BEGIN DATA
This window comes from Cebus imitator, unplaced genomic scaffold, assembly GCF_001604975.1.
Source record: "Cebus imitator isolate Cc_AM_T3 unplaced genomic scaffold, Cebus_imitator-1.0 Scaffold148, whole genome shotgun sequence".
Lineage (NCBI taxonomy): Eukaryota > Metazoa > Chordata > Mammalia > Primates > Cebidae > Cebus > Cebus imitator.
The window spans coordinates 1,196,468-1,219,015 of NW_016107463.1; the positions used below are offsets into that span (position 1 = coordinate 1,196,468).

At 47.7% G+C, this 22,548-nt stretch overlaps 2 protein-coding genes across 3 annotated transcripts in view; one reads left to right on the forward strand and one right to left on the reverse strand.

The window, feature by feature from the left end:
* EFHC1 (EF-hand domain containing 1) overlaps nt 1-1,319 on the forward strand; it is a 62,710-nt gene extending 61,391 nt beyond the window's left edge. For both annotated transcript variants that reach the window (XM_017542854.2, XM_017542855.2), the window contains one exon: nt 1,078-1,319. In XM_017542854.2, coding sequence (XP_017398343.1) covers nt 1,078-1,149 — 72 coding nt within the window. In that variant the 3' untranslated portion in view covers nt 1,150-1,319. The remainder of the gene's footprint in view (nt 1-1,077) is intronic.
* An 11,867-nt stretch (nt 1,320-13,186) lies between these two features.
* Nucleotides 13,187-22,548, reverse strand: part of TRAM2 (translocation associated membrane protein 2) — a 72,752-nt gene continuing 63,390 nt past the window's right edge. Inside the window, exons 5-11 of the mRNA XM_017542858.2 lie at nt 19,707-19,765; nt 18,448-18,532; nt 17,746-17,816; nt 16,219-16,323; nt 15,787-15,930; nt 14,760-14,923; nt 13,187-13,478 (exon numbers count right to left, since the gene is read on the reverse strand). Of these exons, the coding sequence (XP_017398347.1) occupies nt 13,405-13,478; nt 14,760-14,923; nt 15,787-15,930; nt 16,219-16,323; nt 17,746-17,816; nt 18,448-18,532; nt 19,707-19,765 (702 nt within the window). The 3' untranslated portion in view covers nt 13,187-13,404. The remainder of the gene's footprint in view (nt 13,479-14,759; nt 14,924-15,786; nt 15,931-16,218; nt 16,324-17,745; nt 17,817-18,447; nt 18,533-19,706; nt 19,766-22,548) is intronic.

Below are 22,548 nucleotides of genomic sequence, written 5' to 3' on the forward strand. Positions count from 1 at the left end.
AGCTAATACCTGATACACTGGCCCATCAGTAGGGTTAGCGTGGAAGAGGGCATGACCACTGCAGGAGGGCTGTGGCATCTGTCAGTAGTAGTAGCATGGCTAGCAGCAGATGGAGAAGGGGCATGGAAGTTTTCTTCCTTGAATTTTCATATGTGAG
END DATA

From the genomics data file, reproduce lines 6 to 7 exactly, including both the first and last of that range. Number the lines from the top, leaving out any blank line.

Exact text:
The window, feature by feature from the left end:
* EFHC1 (EF-hand domain containing 1) overlaps nt 1-1,319 on the forward strand; it is a 62,710-nt gene extending 61,391 nt beyond the window's left edge. For both annotated transcript variants that reach the window (XM_017542854.2, XM_017542855.2), the window contains one exon: nt 1,078-1,319. In XM_017542854.2, coding sequence (XP_017398343.1) covers nt 1,078-1,149 — 72 coding nt within the window. In that variant the 3' untranslated portion in view covers nt 1,150-1,319. The remainder of the gene's footprint in view (nt 1-1,077) is intronic.